24 Frames

Movies: Past, present and future

Category: Albert Brooks

Golden Globes: Albert Brooks on his sharp performance in 'Drive'

December 15, 2011 | 12:31 pm

Albert Brooks in Drive

Filmmaker and actor Albert Brooks hadn't been on the big screen in six years when he returned to tangle with Ryan Gosling's character in the slick neo-noir thriller “Drive.” His performance as the charming but sinister mobster Bernie Rose was worth the wait: Brooks was nominated for a Golden Globe for  supporting actor (though he was passed over by the SAG Awards on Wednesday — and don't think he didn't notice). Brooks chatted with 24 Frames from his home in Los Angeles about his nomination, his character and why Globes host Ricky Gervais might want to keep his distance.

How did you find out about your nomination?

I got the good news on Twitter. I tweet, so I woke up and went on Twitter and saw a lot of people say, “Way!” Twitter tells you a lot of things. I expect to hear about the end of the world through Twitter.

What was your initial reaction?

Well, I was happy. It’s better than being left out.

Were you surprised that a character as dark as Bernie was embraced?

The thing is, I think the film worked. I’ve done a lot of roles in other people’s movies that I was proud of but somehow the movie doesn’t lift off the ground. And if the movie doesn’t lift off the ground, then nothing sort of lifts with it. So I was really happy that “Drive” worked so well and that I could play that kind of a character. I think the movie had to be really interesting, and I think [director] Nicolas [Winding Refn] did a great job of that.

Did you enjoy playing Bernie?

The actual physical stabbings I wouldn’t really describe as fun. Because you’re doing it sometimes for six or seven hours to get it to look right. And you’re covered in blood, and you have to work yourself up into at least a frame of mind where you’re going to even do that kind of physical activity, and it sort of leaves you feeling weird at the end of the day. Some of the talking parts, the attitude that guy had, I enjoyed that — where he wasn’t taking [anything] from anybody. But stabbing people is not so much fun. At least not more than once.

Are you looking forward to the ceremony?

I’ve never been to the Golden Globes, actually, in my whole life. I figure you go and it’s like a party; at least you get to eat there, right? … I’m easy. Just tell me what time, and I’ll show up.

Any thoughts on host Ricky Gervais?

I thought he was pretty funny last year, so we’ll see where he goes.

Are you prepared if he throws some jokes your way?

Does he do that?

A little bit, yeah.

Oh, I’ll stab him right in the eye. [laughs] I’ll show him.

He’s been warned now. Any parting thoughts?

I just tweeted … I said, “Thanks to the Golden Globes. If you had a health plan, I’d leave SAG altogether.”


Golden Globes: The complete list of nominees

Golden Globes: 'Extremely Loud,' 'Tinker Tailor' snubbed

Golden Globes: 6 nods for 'Artist'; 5 for 'Help,' 'Descendants'

— Oliver Gettell

Photo: Albert Brooks as Bernie Rose in “Drive” Credit: Richard Foreman / FilmDistrict.

African American critics name 'The Tree of Life' best film of 2011

December 12, 2011 | 11:10 am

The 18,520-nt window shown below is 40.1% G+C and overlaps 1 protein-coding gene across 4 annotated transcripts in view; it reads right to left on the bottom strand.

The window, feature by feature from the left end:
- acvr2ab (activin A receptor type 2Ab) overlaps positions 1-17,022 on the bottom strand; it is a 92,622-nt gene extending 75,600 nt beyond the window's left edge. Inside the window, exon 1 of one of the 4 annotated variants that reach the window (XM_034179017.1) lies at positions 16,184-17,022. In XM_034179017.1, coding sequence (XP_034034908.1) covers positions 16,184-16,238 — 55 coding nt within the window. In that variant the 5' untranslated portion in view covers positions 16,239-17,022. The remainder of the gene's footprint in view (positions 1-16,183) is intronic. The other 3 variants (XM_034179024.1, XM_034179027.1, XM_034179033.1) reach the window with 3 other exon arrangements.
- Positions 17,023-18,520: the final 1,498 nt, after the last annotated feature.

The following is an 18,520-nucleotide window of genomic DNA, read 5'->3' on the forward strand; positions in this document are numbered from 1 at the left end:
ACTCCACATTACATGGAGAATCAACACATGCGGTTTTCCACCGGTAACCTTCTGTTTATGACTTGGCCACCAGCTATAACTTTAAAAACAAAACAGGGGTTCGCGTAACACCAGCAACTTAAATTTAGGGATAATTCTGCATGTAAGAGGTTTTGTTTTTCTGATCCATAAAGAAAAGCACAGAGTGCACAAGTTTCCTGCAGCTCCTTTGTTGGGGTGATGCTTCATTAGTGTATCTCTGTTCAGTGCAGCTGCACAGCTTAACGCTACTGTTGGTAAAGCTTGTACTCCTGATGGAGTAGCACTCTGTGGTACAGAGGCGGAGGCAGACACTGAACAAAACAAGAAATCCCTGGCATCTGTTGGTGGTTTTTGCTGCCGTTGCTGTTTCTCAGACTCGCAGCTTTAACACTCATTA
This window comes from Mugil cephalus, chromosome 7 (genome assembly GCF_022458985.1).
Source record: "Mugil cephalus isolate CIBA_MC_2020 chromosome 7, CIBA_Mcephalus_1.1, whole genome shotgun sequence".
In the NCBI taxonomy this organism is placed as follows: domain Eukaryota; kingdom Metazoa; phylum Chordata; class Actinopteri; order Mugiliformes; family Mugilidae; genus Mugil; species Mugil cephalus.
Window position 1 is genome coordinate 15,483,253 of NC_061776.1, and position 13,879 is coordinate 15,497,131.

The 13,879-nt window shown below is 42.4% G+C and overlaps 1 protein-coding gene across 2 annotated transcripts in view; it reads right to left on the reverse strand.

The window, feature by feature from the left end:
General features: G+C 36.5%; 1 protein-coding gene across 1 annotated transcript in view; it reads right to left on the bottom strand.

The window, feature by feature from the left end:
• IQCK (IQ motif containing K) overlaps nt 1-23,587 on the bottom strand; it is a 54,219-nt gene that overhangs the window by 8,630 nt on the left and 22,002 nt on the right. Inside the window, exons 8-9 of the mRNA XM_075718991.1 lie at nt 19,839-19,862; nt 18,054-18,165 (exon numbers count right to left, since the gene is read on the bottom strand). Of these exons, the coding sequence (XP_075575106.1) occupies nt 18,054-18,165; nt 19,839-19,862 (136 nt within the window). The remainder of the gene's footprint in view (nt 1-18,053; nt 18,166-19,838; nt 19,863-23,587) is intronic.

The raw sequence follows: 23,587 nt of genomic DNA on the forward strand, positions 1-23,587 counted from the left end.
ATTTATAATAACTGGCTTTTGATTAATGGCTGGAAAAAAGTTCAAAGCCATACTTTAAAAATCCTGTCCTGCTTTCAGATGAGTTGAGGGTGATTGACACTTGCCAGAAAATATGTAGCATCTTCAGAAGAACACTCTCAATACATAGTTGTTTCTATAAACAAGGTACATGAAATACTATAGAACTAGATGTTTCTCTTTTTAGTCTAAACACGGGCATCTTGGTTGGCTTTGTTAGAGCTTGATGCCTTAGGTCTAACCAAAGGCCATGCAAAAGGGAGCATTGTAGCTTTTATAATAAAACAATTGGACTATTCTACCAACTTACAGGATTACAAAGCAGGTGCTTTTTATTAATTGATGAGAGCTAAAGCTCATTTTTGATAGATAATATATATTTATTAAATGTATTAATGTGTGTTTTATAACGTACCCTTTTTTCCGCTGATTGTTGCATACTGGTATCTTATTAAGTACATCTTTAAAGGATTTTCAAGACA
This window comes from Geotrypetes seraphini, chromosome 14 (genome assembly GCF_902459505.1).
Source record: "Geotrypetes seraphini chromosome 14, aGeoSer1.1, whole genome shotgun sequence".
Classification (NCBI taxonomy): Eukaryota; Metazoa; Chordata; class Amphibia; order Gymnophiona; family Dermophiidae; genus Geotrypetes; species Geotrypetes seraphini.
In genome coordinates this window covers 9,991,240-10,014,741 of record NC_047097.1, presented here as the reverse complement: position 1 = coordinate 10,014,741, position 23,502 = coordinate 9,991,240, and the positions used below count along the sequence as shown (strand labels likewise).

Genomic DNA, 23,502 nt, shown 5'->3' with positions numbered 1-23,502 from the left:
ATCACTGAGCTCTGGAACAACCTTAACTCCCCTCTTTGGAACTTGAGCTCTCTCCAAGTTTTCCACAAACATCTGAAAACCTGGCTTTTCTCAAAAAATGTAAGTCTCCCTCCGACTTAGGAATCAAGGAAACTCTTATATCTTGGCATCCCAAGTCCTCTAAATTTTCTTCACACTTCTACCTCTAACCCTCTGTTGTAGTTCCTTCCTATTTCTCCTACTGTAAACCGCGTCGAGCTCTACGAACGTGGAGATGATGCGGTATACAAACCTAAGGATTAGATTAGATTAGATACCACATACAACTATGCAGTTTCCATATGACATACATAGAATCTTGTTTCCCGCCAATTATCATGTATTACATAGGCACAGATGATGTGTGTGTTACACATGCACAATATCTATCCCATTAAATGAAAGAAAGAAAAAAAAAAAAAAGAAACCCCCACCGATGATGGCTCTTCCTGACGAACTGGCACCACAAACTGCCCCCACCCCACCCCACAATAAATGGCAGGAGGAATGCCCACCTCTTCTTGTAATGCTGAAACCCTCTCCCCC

Tree of Life was named the best film of the year by the African-American critics

"The Tree of Life," Terrence Malick's 1950s-set drama that ruminates on questions of family, faith and the universe, was named best picture of the year Monday by the African-American Film Critics Assn. The group also awarded two prizes to the stars of the civil-rights period piece "The Help," declaring Viola Davis best actress and Octavia Spencer best supporting actress.

Here's a full rundown of the group's awards, and some links to our recent coverage of these titles.

Best picture: "The Tree of Life." (Check out film critic Kenneth Turan's review of the film here.) The other films rounding out the top 10, following in order of distinction, are: "Drive," "Pariah," "Rampart," "Shame," "Moneyball," "The Descendants," "A Better Life," "My Week With Marilyn" and "The Help."

Best director: Steve McQueen, "Shame." (The director talks about his collaboration with star Michael Fassbender in this story.)

Lead actor: Woody Harrelson, "Rampart." (Here's a video in which the two-time Oscar nominee talks about approaching his character, an LAPD cop.)

Lead actress: Viola Davis, "The Help." (An interview with the actress, who recently graced the cover of The Envelope, can be found here.)

Best supporting actress: Octavia Spencer, "The Help." (She talks about adjusting to the frenzy of award season in this feature.)

Best supporting actor: Albert Brooks, "Drive." (The actor recalls how he prepared to play a mobster in this story.)

Breakout performance: Adepero Oduye, “Pariah." (Read about all the ingenues in this year's awards race here.)

Best Documentary: "The Black Power Mixtape." (Learn more about the film, set in the 1960s and 1970s, in this article.)

Best screenplay: Ava DuVernay, “I Will Follow." (DuVernay, who grew up in Compton, talks about how her upbringing with her aunt inspired her to write and direct her first feature film.)

Best foreign film: Alrick Brown, “Kinyarwanda." (A review of the film can be found here.)

Best song: Jason Reeves & Lenka Kripac, writers, “The Show” from “Moneyball."

Best independent film: "Pariah."

Special Achievement: George Lucas, (Cinema Vanguard); Richard Roundtree, (AAFCA Legacy); Hattie Winston (AAFCA Horizon) and Institution, Sony Pictures Entertainment.

Founded in 2003, the AAFCA tries to bring attention to films that appeal to black audiences, were created by or star African Americans or center on the black experience. Last year, the group named "The Social Network" best picture and gave its top acting honors to Halle Berry for "Frankie & Alice" and Mark Wahlberg for "The Fighter." None went on to win awards in those categories at the Oscars.


National Board of Review names 'Hugo' best picture

New York critics name 'The Artist' best film of the year